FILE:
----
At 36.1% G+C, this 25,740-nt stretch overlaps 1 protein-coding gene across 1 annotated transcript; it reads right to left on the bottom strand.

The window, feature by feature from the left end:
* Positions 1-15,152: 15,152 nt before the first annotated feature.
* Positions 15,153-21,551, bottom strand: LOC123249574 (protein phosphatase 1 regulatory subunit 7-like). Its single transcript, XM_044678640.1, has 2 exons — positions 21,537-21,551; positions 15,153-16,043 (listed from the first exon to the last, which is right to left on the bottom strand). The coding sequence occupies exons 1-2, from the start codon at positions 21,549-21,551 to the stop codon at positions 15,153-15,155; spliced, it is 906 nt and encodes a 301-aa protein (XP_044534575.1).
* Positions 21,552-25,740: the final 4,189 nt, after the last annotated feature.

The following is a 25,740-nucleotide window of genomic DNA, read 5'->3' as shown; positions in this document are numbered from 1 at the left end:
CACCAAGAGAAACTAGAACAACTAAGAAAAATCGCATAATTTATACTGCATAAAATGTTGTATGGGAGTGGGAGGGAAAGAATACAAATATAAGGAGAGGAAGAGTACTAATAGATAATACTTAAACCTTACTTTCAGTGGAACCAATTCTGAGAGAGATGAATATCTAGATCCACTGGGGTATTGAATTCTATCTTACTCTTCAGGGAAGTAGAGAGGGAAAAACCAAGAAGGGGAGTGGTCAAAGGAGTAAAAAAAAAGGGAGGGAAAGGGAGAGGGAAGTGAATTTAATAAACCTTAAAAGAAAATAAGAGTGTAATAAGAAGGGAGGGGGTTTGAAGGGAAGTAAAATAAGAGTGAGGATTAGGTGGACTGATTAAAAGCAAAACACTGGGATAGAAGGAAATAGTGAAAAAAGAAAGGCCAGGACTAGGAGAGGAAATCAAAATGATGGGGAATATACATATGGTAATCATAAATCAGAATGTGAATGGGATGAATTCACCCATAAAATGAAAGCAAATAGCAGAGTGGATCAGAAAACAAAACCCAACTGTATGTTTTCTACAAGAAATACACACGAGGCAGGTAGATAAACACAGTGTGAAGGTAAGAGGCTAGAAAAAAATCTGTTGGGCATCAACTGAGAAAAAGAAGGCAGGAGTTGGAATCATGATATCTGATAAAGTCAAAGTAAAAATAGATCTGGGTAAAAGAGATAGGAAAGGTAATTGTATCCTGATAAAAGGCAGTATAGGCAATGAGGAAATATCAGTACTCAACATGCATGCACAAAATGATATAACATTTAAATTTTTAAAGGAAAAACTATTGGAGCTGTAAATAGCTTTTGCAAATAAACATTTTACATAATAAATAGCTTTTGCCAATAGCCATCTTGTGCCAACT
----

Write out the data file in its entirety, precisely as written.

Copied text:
At 36.1% G+C, this 25,740-nt stretch overlaps 1 protein-coding gene across 1 annotated transcript; it reads right to left on the bottom strand.

The window, feature by feature from the left end:
* Positions 1-15,152: 15,152 nt before the first annotated feature.
* Positions 15,153-21,551, bottom strand: LOC123249574 (protein phosphatase 1 regulatory subunit 7-like). Its single transcript, XM_044678640.1, has 2 exons — positions 21,537-21,551; positions 15,153-16,043 (listed from the first exon to the last, which is right to left on the bottom strand). The coding sequence occupies exons 1-2, from the start codon at positions 21,549-21,551 to the stop codon at positions 15,153-15,155; spliced, it is 906 nt and encodes a 301-aa protein (XP_044534575.1).
* Positions 21,552-25,740: the final 4,189 nt, after the last annotated feature.

The following is a 25,740-nucleotide window of genomic DNA, read 5'->3' as shown; positions in this document are numbered from 1 at the left end:
CACCAAGAGAAACTAGAACAACTAAGAAAAATCGCATAATTTATACTGCATAAAATGTTGTATGGGAGTGGGAGGGAAAGAATACAAATATAAGGAGAGGAAGAGTACTAATAGATAATACTTAAACCTTACTTTCAGTGGAACCAATTCTGAGAGAGATGAATATCTAGATCCACTGGGGTATTGAATTCTATCTTACTCTTCAGGGAAGTAGAGAGGGAAAAACCAAGAAGGGGAGTGGTCAAAGGAGTAAAAAAAAAGGGAGGGAAAGGGAGAGGGAAGTGAATTTAATAAACCTTAAAAGAAAATAAGAGTGTAATAAGAAGGGAGGGGGTTTGAAGGGAAGTAAAATAAGAGTGAGGATTAGGTGGACTGATTAAAAGCAAAACACTGGGATAGAAGGAAATAGTGAAAAAAGAAAGGCCAGGACTAGGAGAGGAAATCAAAATGATGGGGAATATACATATGGTAATCATAAATCAGAATGTGAATGGGATGAATTCACCCATAAAATGAAAGCAAATAGCAGAGTGGATCAGAAAACAAAACCCAACTGTATGTTTTCTACAAGAAATACACACGAGGCAGGTAGATAAACACAGTGTGAAGGTAAGAGGCTAGAAAAAAATCTGTTGGGCATCAACTGAGAAAAAGAAGGCAGGAGTTGGAATCATGATATCTGATAAAGTCAAAGTAAAAATAGATCTGGGTAAAAGAGATAGGAAAGGTAATTGTATCCTGATAAAAGGCAGTATAGGCAATGAGGAAATATCAGTACTCAACATGCATGCACAAAATGATATAACATTTAAATTTTTAAAGGAAAAACTATTGGAGCTGTAAATAGCTTTTGCAAATAAACATTTTACATAATAAATAGCTTTTGCCAATAGCCATCTTGTGCCAACT